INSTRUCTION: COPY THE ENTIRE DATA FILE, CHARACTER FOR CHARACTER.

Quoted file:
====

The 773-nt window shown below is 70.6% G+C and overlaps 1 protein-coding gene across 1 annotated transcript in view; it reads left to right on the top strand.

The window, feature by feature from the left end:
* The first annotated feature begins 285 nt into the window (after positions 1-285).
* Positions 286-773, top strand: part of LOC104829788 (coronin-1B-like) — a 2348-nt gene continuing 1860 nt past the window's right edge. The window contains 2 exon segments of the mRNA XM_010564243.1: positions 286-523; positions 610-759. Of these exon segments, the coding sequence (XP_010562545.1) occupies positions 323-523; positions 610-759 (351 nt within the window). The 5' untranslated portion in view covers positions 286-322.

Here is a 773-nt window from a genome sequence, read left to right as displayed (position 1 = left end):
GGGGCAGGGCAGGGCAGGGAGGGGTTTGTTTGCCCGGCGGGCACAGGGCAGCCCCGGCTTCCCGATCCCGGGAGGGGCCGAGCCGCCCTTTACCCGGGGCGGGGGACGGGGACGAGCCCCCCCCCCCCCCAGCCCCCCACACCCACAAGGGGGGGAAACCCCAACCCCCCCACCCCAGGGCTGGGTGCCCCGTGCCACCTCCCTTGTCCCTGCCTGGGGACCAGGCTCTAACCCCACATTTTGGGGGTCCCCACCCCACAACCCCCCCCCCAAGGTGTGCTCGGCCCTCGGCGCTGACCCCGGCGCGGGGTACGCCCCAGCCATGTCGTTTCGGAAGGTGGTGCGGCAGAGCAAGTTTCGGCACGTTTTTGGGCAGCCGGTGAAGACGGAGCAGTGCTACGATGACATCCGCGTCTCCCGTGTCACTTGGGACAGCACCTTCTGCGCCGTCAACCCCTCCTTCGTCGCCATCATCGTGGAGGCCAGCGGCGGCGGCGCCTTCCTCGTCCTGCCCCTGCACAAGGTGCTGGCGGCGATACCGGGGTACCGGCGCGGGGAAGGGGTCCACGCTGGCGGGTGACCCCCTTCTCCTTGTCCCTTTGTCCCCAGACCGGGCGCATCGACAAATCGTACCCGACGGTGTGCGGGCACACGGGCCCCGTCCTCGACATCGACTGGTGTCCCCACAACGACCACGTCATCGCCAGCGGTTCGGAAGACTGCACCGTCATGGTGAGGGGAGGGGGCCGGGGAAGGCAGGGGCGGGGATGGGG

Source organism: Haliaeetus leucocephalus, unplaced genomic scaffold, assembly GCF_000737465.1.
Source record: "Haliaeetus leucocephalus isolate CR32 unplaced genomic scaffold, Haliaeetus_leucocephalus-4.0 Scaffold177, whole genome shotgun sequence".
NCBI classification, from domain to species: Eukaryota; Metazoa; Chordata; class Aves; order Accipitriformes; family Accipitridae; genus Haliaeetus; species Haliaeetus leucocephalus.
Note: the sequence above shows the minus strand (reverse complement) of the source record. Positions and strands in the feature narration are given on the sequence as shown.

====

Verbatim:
The 773-nt window shown below is 70.6% G+C and overlaps 1 protein-coding gene across 1 annotated transcript in view; it reads left to right on the top strand.

The window, feature by feature from the left end:
* The first annotated feature begins 285 nt into the window (after positions 1-285).
* Positions 286-773, top strand: part of LOC104829788 (coronin-1B-like) — a 2348-nt gene continuing 1860 nt past the window's right edge. The window contains 2 exon segments of the mRNA XM_010564243.1: positions 286-523; positions 610-759. Of these exon segments, the coding sequence (XP_010562545.1) occupies positions 323-523; positions 610-759 (351 nt within the window). The 5' untranslated portion in view covers positions 286-322.

Here is a 773-nt window from a genome sequence, read left to right as displayed (position 1 = left end):
GGGGCAGGGCAGGGCAGGGAGGGGTTTGTTTGCCCGGCGGGCACAGGGCAGCCCCGGCTTCCCGATCCCGGGAGGGGCCGAGCCGCCCTTTACCCGGGGCGGGGGACGGGGACGAGCCCCCCCCCCCCCCAGCCCCCCACACCCACAAGGGGGGGAAACCCCAACCCCCCCACCCCAGGGCTGGGTGCCCCGTGCCACCTCCCTTGTCCCTGCCTGGGGACCAGGCTCTAACCCCACATTTTGGGGGTCCCCACCCCACAACCCCCCCCCCAAGGTGTGCTCGGCCCTCGGCGCTGACCCCGGCGCGGGGTACGCCCCAGCCATGTCGTTTCGGAAGGTGGTGCGGCAGAGCAAGTTTCGGCACGTTTTTGGGCAGCCGGTGAAGACGGAGCAGTGCTACGATGACATCCGCGTCTCCCGTGTCACTTGGGACAGCACCTTCTGCGCCGTCAACCCCTCCTTCGTCGCCATCATCGTGGAGGCCAGCGGCGGCGGCGCCTTCCTCGTCCTGCCCCTGCACAAGGTGCTGGCGGCGATACCGGGGTACCGGCGCGGGGAAGGGGTCCACGCTGGCGGGTGACCCCCTTCTCCTTGTCCCTTTGTCCCCAGACCGGGCGCATCGACAAATCGTACCCGACGGTGTGCGGGCACACGGGCCCCGTCCTCGACATCGACTGGTGTCCCCACAACGACCACGTCATCGCCAGCGGTTCGGAAGACTGCACCGTCATGGTGAGGGGAGGGGGCCGGGGAAGGCAGGGGCGGGGATGGGG

Source organism: Haliaeetus leucocephalus, unplaced genomic scaffold, assembly GCF_000737465.1.
Source record: "Haliaeetus leucocephalus isolate CR32 unplaced genomic scaffold, Haliaeetus_leucocephalus-4.0 Scaffold177, whole genome shotgun sequence".
NCBI classification, from domain to species: Eukaryota; Metazoa; Chordata; class Aves; order Accipitriformes; family Accipitridae; genus Haliaeetus; species Haliaeetus leucocephalus.
Note: the sequence above shows the minus strand (reverse complement) of the source record. Positions and strands in the feature narration are given on the sequence as shown.